Russia, an Olympics powerhouse, is likely to miss the 2016 Summer Games in Rio de Janeiro, the head of Europe's top sports body said Tuesday.
Russia was banned indefinitely by the International Association of Athletics Federations (IAAF) recently after a commission by the World Anti-Doping Agency uncovered widespread doping among its athletes. The report also claimed the Russian government was complicit in a well-organized program to give its competitors a chemical edge in competitions.
In an interviewer with Athletics Weekly magazine, European Athletics president Svein Arne Hansen said there is probably too little time for the Russian sports federation to meet the various verification criteria required by the IAAF to return to competition.
"For the moment they have to fulfil the conditions, but I cannot really see them competing in Rio," Hansen said in the interview. "We will have the first report to the IAAF in March but for the moment they have to really, really put a lot of effort in to compete in Rio. They must have a cultural change. They must get rid of all those people from before."
An IAAF taskforce will visit Russia for the first time on Jan. 10-11 next year to inspect the response to the doping scandal which caused it to be banned.
It was suspended in November after a World Anti-Doping Agency commission, led by Dick Pound, exposed widespread, systematic and allegedly state-sanctioned doping.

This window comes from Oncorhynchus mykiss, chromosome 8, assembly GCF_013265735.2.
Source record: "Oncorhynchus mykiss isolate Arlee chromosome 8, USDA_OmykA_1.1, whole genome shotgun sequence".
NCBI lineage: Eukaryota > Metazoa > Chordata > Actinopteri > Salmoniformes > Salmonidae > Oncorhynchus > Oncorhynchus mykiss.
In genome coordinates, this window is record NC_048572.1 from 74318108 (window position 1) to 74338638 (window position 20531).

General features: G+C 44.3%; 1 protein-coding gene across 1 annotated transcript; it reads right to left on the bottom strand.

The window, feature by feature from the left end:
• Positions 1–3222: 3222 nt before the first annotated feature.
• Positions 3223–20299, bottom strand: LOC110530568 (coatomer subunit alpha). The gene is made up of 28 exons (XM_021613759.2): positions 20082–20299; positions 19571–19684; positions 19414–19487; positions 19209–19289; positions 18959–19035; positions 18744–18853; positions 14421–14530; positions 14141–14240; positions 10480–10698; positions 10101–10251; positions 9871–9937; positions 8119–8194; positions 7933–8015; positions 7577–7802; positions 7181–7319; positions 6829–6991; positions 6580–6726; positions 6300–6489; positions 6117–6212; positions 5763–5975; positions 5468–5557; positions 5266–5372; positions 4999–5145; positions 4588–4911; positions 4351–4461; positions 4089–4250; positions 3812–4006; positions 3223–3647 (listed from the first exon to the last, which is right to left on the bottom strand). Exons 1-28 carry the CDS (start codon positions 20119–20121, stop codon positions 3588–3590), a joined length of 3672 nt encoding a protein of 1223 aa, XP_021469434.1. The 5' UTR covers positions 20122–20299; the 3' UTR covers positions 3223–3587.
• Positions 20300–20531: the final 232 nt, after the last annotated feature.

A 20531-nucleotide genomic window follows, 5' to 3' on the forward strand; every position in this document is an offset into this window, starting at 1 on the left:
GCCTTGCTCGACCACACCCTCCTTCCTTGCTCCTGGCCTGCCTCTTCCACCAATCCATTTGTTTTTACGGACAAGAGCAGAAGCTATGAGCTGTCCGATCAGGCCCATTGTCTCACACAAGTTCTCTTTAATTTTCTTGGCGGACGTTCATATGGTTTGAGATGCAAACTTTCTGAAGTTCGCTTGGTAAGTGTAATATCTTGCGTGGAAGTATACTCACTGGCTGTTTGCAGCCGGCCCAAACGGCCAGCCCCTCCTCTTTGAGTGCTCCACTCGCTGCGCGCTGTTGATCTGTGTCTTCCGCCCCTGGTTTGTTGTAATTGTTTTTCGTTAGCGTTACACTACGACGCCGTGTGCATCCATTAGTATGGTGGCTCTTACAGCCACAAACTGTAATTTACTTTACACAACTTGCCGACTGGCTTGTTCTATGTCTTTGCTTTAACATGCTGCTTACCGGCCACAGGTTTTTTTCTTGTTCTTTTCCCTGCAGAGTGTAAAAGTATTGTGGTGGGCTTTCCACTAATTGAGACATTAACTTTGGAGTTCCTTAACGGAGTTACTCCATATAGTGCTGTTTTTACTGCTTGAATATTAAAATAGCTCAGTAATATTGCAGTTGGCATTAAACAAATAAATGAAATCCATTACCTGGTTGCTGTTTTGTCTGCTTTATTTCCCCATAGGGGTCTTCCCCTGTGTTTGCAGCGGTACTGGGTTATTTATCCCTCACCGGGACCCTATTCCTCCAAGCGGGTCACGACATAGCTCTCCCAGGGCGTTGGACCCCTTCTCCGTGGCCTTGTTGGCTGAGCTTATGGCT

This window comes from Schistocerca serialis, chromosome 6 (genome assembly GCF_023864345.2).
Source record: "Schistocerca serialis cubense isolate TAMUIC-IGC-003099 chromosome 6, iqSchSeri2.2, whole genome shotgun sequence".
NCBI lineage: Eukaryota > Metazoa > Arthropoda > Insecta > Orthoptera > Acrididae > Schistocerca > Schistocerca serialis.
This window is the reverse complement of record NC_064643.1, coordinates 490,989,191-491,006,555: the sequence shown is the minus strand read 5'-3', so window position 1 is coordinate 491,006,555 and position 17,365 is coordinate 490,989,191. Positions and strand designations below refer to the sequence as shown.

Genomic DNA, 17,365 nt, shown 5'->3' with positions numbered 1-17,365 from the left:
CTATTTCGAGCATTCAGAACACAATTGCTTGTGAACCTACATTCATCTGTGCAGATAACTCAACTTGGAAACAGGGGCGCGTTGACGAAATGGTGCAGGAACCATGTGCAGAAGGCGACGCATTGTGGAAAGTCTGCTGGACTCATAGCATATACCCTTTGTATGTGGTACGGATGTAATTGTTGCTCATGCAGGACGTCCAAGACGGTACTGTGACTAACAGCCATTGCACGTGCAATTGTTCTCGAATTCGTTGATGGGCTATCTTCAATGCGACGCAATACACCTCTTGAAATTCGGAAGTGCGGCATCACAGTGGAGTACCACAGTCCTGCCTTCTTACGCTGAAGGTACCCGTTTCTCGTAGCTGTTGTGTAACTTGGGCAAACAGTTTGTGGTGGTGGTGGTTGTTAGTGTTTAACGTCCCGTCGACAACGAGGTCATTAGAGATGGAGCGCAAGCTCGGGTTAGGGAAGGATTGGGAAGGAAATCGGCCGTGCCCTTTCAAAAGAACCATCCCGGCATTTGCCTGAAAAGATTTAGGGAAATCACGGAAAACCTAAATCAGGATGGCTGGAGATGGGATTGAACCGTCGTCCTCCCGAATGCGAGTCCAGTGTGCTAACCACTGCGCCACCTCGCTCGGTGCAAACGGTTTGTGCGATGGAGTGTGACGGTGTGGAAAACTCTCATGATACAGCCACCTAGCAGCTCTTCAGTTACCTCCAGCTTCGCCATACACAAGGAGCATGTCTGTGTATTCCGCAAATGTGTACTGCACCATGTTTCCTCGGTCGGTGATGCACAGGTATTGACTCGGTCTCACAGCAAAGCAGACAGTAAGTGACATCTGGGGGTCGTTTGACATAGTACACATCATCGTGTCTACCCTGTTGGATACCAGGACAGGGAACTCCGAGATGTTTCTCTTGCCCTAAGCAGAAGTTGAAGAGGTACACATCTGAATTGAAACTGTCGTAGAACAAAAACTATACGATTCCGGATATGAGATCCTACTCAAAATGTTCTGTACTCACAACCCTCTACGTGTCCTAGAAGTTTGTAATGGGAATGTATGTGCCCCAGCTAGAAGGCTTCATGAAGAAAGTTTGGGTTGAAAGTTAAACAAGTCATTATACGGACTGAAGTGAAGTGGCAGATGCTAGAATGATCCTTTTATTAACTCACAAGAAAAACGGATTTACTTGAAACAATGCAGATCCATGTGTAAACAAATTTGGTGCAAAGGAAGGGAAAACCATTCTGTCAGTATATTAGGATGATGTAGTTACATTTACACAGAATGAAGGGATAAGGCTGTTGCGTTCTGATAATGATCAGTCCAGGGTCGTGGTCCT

Rune Anderson, independent chairman of the taskforce, says "we have established a good working relationship as the basis of our future discussions and meetings."
Russia has rejected the allegations, but President Vladimir Putin ordered Sports Minister Vitaly Mutko and "all colleagues connected with sport" to pay close attention to the doping allegations and for an internal investigation to be conducted -- one that guaranteed full cooperation with international anti-doping bodies.
"The struggle with doping in sports, unfortunately, remains a pressing issue and it requires unending attention," he said.
However, Putin also drew a clear distinction with clean athletes.
"It's absolutely clear that athletes who stay away from dope ... shouldn't be held responsible" for those who use performance enhancing drugs, he said.